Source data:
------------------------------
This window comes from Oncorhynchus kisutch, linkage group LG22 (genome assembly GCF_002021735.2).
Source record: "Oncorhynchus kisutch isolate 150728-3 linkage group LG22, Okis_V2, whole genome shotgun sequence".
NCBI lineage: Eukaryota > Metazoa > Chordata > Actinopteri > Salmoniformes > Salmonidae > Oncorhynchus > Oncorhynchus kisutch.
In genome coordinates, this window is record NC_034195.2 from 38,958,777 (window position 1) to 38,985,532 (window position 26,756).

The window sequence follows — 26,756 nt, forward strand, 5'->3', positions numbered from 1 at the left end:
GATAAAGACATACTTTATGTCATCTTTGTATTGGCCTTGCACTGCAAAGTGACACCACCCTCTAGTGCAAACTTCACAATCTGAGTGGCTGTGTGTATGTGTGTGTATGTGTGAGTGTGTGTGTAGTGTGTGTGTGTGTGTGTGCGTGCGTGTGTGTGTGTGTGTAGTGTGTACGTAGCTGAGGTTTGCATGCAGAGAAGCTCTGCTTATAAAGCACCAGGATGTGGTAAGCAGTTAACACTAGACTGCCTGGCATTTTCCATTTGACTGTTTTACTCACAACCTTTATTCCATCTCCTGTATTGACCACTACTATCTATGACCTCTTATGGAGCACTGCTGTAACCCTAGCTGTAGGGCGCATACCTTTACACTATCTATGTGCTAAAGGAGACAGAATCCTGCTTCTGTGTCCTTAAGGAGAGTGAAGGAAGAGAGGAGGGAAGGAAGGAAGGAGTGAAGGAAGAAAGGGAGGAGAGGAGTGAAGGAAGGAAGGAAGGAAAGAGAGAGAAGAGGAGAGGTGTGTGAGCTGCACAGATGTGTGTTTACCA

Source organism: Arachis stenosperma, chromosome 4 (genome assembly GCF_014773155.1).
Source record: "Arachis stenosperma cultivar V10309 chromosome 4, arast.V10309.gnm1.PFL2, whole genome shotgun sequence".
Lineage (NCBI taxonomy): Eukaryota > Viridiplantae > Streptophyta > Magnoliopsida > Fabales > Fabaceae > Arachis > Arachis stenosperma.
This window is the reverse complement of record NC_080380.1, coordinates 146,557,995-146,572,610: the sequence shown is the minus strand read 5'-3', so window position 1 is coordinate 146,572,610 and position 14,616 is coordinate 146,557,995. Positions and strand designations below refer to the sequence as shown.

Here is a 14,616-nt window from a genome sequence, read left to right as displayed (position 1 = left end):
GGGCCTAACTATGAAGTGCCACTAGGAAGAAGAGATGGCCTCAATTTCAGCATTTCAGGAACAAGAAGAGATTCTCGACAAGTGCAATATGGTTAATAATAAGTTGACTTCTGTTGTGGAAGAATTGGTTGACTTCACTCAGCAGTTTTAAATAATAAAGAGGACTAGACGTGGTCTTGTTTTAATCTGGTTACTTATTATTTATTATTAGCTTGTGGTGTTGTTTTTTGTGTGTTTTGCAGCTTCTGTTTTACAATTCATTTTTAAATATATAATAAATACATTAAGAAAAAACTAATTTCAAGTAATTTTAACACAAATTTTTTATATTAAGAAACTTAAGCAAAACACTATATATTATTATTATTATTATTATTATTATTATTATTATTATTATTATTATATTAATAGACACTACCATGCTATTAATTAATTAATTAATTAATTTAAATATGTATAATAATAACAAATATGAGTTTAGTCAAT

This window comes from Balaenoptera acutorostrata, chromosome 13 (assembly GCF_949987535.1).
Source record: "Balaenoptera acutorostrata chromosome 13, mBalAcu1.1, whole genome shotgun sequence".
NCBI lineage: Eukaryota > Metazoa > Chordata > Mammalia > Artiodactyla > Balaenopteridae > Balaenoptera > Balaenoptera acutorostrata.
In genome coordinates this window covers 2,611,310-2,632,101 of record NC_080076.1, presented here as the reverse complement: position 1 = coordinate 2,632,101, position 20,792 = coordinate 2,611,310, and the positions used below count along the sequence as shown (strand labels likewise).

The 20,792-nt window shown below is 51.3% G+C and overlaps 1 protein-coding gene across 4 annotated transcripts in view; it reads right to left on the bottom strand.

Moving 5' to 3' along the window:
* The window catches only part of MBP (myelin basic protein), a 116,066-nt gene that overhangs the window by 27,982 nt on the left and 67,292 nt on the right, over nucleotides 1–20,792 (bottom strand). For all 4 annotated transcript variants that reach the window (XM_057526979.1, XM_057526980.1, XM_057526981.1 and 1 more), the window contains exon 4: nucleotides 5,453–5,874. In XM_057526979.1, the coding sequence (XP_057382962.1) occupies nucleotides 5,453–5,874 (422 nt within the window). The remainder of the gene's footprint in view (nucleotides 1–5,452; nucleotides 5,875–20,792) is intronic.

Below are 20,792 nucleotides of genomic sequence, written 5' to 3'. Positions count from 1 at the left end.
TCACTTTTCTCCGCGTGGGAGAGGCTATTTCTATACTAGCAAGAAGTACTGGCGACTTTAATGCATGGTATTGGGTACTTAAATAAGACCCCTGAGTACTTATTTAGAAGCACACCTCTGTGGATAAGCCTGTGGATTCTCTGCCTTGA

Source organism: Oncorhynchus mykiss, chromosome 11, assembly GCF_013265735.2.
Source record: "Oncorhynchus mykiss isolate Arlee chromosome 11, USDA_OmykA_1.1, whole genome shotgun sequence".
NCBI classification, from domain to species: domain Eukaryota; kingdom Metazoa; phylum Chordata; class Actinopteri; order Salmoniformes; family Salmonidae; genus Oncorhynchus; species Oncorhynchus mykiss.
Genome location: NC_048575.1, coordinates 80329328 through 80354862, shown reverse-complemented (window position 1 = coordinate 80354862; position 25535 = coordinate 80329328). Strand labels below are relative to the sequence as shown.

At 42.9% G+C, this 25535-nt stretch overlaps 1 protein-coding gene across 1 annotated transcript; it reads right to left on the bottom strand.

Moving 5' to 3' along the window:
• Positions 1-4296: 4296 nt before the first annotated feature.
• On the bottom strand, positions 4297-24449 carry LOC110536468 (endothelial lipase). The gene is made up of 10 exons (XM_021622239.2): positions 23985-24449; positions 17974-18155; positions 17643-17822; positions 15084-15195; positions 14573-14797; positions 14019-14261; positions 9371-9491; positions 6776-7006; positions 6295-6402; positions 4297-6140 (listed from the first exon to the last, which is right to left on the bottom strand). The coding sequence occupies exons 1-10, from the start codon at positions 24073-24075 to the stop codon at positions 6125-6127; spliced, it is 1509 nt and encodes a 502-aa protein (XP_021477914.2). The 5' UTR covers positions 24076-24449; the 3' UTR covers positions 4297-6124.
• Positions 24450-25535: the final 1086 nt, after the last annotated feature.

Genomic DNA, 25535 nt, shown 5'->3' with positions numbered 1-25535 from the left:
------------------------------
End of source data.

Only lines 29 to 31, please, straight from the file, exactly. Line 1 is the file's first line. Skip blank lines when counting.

• On the bottom strand, positions 4297-24449 carry LOC110536468 (endothelial lipase). The gene is made up of 10 exons (XM_021622239.2): positions 23985-24449; positions 17974-18155; positions 17643-17822; positions 15084-15195; positions 14573-14797; positions 14019-14261; positions 9371-9491; positions 6776-7006; positions 6295-6402; positions 4297-6140 (listed from the first exon to the last, which is right to left on the bottom strand). The coding sequence occupies exons 1-10, from the start codon at positions 24073-24075 to the stop codon at positions 6125-6127; spliced, it is 1509 nt and encodes a 502-aa protein (XP_021477914.2). The 5' UTR covers positions 24076-24449; the 3' UTR covers positions 4297-6124.
• Positions 24450-25535: the final 1086 nt, after the last annotated feature.

Genomic DNA, 25535 nt, shown 5'->3' with positions numbered 1-25535 from the left: